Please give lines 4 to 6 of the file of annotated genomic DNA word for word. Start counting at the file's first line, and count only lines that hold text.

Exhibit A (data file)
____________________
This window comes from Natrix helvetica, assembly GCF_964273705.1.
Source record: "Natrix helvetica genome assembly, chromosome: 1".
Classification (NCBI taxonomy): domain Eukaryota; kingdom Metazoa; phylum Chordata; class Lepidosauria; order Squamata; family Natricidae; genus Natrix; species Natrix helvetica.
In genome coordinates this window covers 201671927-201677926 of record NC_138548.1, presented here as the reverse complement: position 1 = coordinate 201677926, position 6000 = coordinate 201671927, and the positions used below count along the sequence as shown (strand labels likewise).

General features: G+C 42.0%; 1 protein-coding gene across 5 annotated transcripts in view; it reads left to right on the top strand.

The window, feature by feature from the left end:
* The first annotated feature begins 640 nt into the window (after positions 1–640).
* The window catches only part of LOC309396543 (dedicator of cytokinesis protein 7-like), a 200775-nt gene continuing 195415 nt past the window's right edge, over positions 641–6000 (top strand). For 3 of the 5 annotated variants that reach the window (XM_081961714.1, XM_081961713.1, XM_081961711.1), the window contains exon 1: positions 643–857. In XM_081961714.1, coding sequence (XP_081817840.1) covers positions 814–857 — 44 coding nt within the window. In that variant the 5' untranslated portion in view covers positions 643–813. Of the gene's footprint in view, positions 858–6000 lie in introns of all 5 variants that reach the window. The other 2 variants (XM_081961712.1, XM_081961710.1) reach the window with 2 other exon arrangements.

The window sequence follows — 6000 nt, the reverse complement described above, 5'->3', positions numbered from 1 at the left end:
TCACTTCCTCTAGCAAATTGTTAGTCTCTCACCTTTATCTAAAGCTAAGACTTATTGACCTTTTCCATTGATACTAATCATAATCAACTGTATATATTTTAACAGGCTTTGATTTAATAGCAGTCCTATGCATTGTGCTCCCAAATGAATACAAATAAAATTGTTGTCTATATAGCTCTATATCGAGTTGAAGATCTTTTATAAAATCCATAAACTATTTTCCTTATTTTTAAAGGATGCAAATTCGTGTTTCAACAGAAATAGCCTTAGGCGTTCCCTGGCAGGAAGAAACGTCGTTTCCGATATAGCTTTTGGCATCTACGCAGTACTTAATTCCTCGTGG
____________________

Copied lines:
In genome coordinates this window covers 201671927-201677926 of record NC_138548.1, presented here as the reverse complement: position 1 = coordinate 201677926, position 6000 = coordinate 201671927, and the positions used below count along the sequence as shown (strand labels likewise).

General features: G+C 42.0%; 1 protein-coding gene across 5 annotated transcripts in view; it reads left to right on the top strand.

The window, feature by feature from the left end: